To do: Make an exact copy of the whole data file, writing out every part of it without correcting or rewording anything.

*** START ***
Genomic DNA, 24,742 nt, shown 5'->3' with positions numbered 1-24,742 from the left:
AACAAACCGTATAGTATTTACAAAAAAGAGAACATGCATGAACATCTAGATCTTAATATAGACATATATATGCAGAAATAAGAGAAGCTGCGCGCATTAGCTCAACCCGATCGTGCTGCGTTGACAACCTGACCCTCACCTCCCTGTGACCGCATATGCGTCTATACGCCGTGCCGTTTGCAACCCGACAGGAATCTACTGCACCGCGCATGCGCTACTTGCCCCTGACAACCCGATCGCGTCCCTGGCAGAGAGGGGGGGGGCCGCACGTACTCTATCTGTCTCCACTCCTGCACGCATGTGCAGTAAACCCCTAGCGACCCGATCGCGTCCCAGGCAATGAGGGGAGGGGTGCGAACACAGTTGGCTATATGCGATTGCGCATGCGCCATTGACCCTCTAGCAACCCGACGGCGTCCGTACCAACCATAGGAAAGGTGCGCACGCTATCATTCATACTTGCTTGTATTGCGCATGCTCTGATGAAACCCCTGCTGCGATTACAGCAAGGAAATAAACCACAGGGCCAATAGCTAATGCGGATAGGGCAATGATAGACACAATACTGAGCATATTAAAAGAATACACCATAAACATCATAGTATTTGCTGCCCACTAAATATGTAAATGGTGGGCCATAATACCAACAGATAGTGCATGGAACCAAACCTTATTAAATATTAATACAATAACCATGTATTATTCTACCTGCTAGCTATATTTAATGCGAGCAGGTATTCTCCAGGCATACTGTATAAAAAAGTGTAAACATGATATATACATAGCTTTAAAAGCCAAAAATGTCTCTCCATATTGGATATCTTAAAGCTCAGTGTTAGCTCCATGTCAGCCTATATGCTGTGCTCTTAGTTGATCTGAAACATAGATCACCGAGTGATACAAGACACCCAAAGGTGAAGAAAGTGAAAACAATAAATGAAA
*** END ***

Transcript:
Genomic DNA, 24,742 nt, shown 5'->3' with positions numbered 1-24,742 from the left:
AACAAACCGTATAGTATTTACAAAAAAGAGAACATGCATGAACATCTAGATCTTAATATAGACATATATATGCAGAAATAAGAGAAGCTGCGCGCATTAGCTCAACCCGATCGTGCTGCGTTGACAACCTGACCCTCACCTCCCTGTGACCGCATATGCGTCTATACGCCGTGCCGTTTGCAACCCGACAGGAATCTACTGCACCGCGCATGCGCTACTTGCCCCTGACAACCCGATCGCGTCCCTGGCAGAGAGGGGGGGGGCCGCACGTACTCTATCTGTCTCCACTCCTGCACGCATGTGCAGTAAACCCCTAGCGACCCGATCGCGTCCCAGGCAATGAGGGGAGGGGTGCGAACACAGTTGGCTATATGCGATTGCGCATGCGCCATTGACCCTCTAGCAACCCGACGGCGTCCGTACCAACCATAGGAAAGGTGCGCACGCTATCATTCATACTTGCTTGTATTGCGCATGCTCTGATGAAACCCCTGCTGCGATTACAGCAAGGAAATAAACCACAGGGCCAATAGCTAATGCGGATAGGGCAATGATAGACACAATACTGAGCATATTAAAAGAATACACCATAAACATCATAGTATTTGCTGCCCACTAAATATGTAAATGGTGGGCCATAATACCAACAGATAGTGCATGGAACCAAACCTTATTAAATATTAATACAATAACCATGTATTATTCTACCTGCTAGCTATATTTAATGCGAGCAGGTATTCTCCAGGCATACTGTATAAAAAAGTGTAAACATGATATATACATAGCTTTAAAAGCCAAAAATGTCTCTCCATATTGGATATCTTAAAGCTCAGTGTTAGCTCCATGTCAGCCTATATGCTGTGCTCTTAGTTGATCTGAAACATAGATCACCGAGTGATACAAGACACCCAAAGGTGAAGAAAGTGAAAACAATAAATGAAA